Statement by Ambassador Christoph Heusgen in the Security Council Open Debate on Children and Armed Conflict

Oct 31, 2017

Mr. President,

Let me begin by thanking France for organizing today’s debate.

We warmly welcome and thank the United Nations Secretary-General Special Representative, Ms. Virginia Gamba, for her most important work on this essential mandate and her valuable contribution to the advancement of the Children and Armed Conflict agenda. We will continue to build upon a longstanding cooperation with the Special Representative and support a strong mandate based on a credible and effective monitoring and reporting mechanism.

Mr. President,

Germany aligns itself with the statement delivered on behalf of the European Union and would like to make some additional remarks. 

Firstly, this year marks the 10th anniversary of the adoption of Paris Commitments and the Paris Principles on children associated with armed forces or armed groups. Over the last decade, significant progress has been achieved in establishing and improving the legal and normative framework for the protection of children in armed conflicts. At the same time, the alarming scale and severity of violations against children in recent years remind us that this agenda is still relevant. As documented in the Secretary-General’s Annual Report, boys and girls living in countries affected by armed conflict continue to be victims of widespread and unacceptable violations. Children are also suffering terribly from violent extremism. When countering violent extremism, it is important that all measures be carried out in full compliance with international law and protect children effectively. Violations of children’s rights remain a serious concern of the whole international community. The signing and effective implementation of action plans with armed forces and groups listed in the annexes of the Secretary-General´s annual report are an essential tool to achieve concrete progress.

Secondly, Germany is committed to keeping the protection of children in armed conflict on the international agenda, including the Security Council. Over the last two decades, important mechanisms and tools have been created. One of these tools, Security Council resolution 1998, which was adopted under our Security Council Presidency in July 2011, sets standards on the protection of schools and hospitals to ensure that schools become safe spaces for children to develop where they feel protected and sheltered. Setting standards is important but implementation is paramount: real progress needs to be measured on the ground. We therefore urge all parties to stop attacks on schools and hospitals and stop the military use of schools in accordance with the international law. We intend to make the Children and Armed Conflict agenda one of our priorities again if Germany is elected as a non-permanent member on the Security Council for 2019/20.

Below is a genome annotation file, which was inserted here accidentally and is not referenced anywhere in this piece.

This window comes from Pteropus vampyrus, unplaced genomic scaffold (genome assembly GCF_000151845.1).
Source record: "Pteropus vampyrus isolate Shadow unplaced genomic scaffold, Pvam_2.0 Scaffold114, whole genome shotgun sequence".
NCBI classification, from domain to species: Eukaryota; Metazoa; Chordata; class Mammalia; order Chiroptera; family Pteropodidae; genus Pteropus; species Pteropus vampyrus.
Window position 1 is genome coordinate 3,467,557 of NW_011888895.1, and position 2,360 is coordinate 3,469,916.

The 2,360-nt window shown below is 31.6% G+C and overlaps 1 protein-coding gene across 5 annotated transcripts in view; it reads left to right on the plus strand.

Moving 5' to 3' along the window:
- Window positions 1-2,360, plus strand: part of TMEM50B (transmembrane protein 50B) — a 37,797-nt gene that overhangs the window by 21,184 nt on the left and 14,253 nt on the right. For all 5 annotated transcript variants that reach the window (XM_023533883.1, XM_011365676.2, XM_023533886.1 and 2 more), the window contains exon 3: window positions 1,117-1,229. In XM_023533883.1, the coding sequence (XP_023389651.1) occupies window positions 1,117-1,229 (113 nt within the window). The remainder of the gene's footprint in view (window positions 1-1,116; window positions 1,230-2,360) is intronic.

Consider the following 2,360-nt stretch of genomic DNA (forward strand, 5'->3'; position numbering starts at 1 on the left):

Thirdly, efforts to strengthen regional networks and relationships with civil society are vital for better protection and promotion of the rights of children in conflict. For example, the Group of Friends on Children and Armed Conflict in Afghanistan promotes these efforts, and Germany is proud to have assumed the chairmanship of this group last year.

Cooperation with regional actors was also a focus at the Berlin workshop on Children and Armed Conflict and Women, Peace and Security in April this year. In bringing together various actors, the workshop provided a useful platform to exchange lessons learned and good practices. We are delighted to announce that we plan a next workshop on this topic to take place in Berlin on February 12-13, 2018.

Mr. President, Despite the advances that have been made over the last few decades, much work remains to be done. The changing nature of conflicts, including violent extremism, terrorism threats, or inclusion of non-state armed groups, presents new challenges for the protection of children. This was also underlined by the SRSG. Germany will therefore further encourage the UN family as well as UN Member States to continue to uphold the protection of children in armed conflict as a high priority. Germany will continue to do so as well and remain a valuable partner in this endeavor.

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